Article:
What Has Been Your Favorite APG-sponsored program? APG-hosted Alhambra home tours, which we pioneered beginning in 2004 came in on top, with 56% of respondents saying they liked them the best. Educational events and Candidates Forums tied for second place. Field Trips, summer ice cream socials and our recent event Coffee with a Councilmember rounded out the bottom.

Would You Consider Volunteering for an APG Event in the Future? Yes! We are proud and pleased that 88 % of all respondents said “yes,” they would consider volunteering their time for APG.

During Our 2018 Fall Membership Drive, Would You Be Willing To Ask One Neighbor/Friend to join APG?   Yes! A solid 94% of you said you would be willing to ask one neighbor and/or friend to join our organization.

If You Are a Member, What Is Your Opinion of APG’s Printed Resource Guide? The majority of folks – 56% – stated that they find it useful and reference it as needed and 22% said they love this printed piece and use it all the time. Seventeen percent said they prefer to use the Internet and 5% had no opinion.

The message is clear. The adoption of a preservation ordinance is the top priority and APG’s Board of Directors agrees. This is the only true way we can reach our goal of preserving, protecting and honoring Alhambra’s historic resources, and we will adjust our priorities to reflect this opinion.

We heard from quite a few of you, but we’d love to hear more opinions. The survey will be open until August 31. If you haven’t participated in the survey, we invite you to do so now. What do YOU think should be APG’s priorities? Let us know! The survey can be found here.

 

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by Joyce Amaro, President

Can you feel it? It’s that feeling of anticipation that goes along with change. And that change is coming in the form of new policies from the City of Alhambra, dynamic programs from Alhambra Preservation Group and the election of three new City Council members in the fall.

Draft Alhambra General Plan Released – The City of Alhambra released its draft General Plan and Draft Environmental Impact Report for public review on August 3 and public comments are due by Tuesday, September 18. APG will be reviewing the draft General Plan and preparing a response. We encourage you to do the same. To learn more about how you can review the draft General Plan and comment on its contents within the 45-day public comment period, please visit the City of Alhambra’s General Plan page.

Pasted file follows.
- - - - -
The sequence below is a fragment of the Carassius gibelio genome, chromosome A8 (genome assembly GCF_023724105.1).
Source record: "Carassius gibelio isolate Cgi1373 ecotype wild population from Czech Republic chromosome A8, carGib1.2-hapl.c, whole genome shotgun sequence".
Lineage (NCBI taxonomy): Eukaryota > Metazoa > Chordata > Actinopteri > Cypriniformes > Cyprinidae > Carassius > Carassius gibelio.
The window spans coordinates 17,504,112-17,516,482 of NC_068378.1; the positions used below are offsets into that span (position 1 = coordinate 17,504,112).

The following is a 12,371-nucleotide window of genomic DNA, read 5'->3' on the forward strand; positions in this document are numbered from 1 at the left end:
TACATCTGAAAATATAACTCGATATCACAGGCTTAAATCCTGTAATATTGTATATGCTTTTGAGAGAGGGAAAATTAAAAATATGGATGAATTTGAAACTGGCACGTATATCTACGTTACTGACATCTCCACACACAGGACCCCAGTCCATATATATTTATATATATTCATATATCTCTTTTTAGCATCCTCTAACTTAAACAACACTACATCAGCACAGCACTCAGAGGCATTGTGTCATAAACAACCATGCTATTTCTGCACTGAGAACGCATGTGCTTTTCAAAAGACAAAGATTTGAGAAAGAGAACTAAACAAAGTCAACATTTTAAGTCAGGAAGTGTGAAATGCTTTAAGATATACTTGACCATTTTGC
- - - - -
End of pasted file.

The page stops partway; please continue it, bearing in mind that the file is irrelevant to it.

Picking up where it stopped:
“Discovering Alhambra” Videos – Alhambra Preservation Group has been working on a series of 1-minute videos that feature the historic architecture of Alhambra and its historic neighborhoods. We’re excited to debut these short educational videos on APG’s  Facebook page. Look for them later this year!

Online Resource Guide – While we recognize the popularity of our printed Resource Guide, we felt it was time for this piece to enter the digital age and save a few trees. We will unveil our new online Resource Guide during our 2018 fall membership drive. To prepare for this online piece, we encourage you to share any vendors and/or contractors you’d like us to include in the Resource Guide by e-mailing APG at apg91802@gmail.com.

2018 Meet the Candidates Forum  – In 2006, Alhambra Preservation Group pioneered the idea of a community event where Alhambrans had the opportunity to meet and ask questions of City Council candidates. Because of APG, a Meet the Candidates Forum before City Council elections is now the norm in Alhambra. This year, we’re taking it to the next level, partnering with more than half a dozen other Alhambra non-governmental organizations to organize and host the 2018 Meet the Candidates Forum. We are just beginning to organize this event and haven’t confirmed a date yet, but you can be assured that it will be an event that you won’t want to miss. Stay tuned for more information in September!

As always, thank you for your ongoing support of Alhambra Preservation Group and for affecting real and positive change here in Alhambra.

Photo courtesy of Alhambra Preservation Group.